Du Malone writes: In a previous post I mentioned that, like some other bloggers, I hadn't engaged as passionately with my FM20 saves as I'd hoped -- and that I'd decided to return to FM14. And so autumn 2020 (real time) found our manager, Grigor Pasha, travelling to the small coastal town of Pazar, in … Continue reading Oh me, oh my, I love that Turkey Pie
Du Malone writes: If, like me, you’ve been struggling (to the point of exasperation) with WordPress’s new editor function, various people have found workarounds. I’m reblogging this post because it links to one of them. Quite why it is that we need to befinding workarounds for a supposed improvement bemuses me. I’m coming to the view that the best long-term solution will be to avoid WordPress.
After posting about my farewells from WordPress, I received two very easy tips that so far allow me to access the old editor.
Here they are, in case they help anyone else.
1) Enter this in your browser, substituting the name the name of your blog.
It will take you to the old-style editor where you can create a post.
Then bookmark that page for future use.
I hope these help somone else. If they carry on working for me, I will be…
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Du Malone writes: In the previous post I introduced my experience of FM20 by establishing the context. Thanks to a month or two of playing FM19 in the autumn of 2019, I arrived at FM20 with an appreciation of the benefits -- short, medium, and long term -- of the team training functionality. FM20 saves … Continue reading Reflections on #FM20: (II) diving in
Du Malone writes: Autumn being a good time to reflect, I have been asking myself what I've made of FM20. To answer this question I find myself reflecting in turn on FM19, in order to establish the context. Foreboding I approached FM19 with a sense of foreboding. The pre-launch marketing focused on new features, especially … Continue reading Reflections on #FM20: (1) Context
Du Malone writes: Over the last year I have been collecting links to FM content (primarily blog posts). I started doing this primarily for my own reference, but am pleased to find that other FMers have found the links helpful. A few of the links concern overall approaches to FM. They include the following: Dictate … Continue reading Ways of playing FM: collated links
Du Malone writes: Now that the publication date for FM21 has been announced, I looked back to see how I was writing at a similar stage last year. Below is the text of a blog post from that time. I find that my thinking hasn't changed: I believe now, as then, that this time of … Continue reading While we wait for FM21: a constructive approach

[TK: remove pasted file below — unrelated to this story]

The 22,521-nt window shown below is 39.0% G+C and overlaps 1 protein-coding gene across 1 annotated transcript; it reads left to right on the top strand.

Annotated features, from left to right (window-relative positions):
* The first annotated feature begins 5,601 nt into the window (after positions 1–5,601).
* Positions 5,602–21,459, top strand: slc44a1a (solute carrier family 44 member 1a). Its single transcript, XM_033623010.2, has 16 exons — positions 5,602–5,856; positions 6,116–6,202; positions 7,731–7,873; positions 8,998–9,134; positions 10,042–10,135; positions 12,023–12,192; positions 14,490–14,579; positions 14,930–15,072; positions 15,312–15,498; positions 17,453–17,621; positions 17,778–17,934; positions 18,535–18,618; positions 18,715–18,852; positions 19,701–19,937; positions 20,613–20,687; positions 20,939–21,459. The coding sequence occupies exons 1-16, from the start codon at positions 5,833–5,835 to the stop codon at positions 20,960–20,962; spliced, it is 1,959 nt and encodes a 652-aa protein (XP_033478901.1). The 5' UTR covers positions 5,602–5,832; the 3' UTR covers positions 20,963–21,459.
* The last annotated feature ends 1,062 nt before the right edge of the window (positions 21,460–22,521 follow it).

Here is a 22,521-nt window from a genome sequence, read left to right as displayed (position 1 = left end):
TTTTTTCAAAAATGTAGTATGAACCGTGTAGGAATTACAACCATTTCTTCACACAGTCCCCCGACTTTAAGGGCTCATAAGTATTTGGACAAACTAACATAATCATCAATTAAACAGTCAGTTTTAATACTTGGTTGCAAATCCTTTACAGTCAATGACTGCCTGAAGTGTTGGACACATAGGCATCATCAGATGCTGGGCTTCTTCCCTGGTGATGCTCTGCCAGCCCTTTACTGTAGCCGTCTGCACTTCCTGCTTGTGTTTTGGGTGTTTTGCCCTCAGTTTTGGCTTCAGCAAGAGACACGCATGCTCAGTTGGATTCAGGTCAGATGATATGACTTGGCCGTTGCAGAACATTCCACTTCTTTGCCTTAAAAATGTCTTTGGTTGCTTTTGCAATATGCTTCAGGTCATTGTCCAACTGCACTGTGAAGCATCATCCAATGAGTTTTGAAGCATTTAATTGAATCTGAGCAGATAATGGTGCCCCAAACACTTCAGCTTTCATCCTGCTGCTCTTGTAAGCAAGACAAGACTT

Du Malone writes: This post is the tenth in a series on contracts in FM. Do you grow all your own food? And make all your own clothes? For most people, the answer will be No. Which is an indication that (a) they benefit from the services of intermediaries (for example, retailers, distributors, and wholesalers) … Continue reading Player acquisition and contracts: the role of the intermediary
Du Malone writes: This is the ninth of a series of posts on the theme of contracts, negotiation, and agents on FM. In the leagues I've tended to manage in, in recent years -- typically, the Balkans and eastern Europe, starting in the second tier -- not all players have agents, but some do. And … Continue reading How paying agents more can save your club money
Du Malone writes: This post is the eighth of an extended series on the topic of contracts in FM. If you are managing in a league in which players have agents, it helps in the negotiation of contracts to recognise that agents are biased. This might seem like a statement of the blindingly obvious. I … Continue reading Working with, rather than against, the agent’s bias
Grigor Pasha writes: It's early December, 2022. The winter break has just started here in the Ukraine. Time to take stock. As we entered the winter break in 2019-21, MFC Mykolaiv were one place above the relegation zone. At the same time in 2020-21, we were one place below that. And now, in my third … Continue reading Finding out what price you have to pay to get out of going through all these things thrice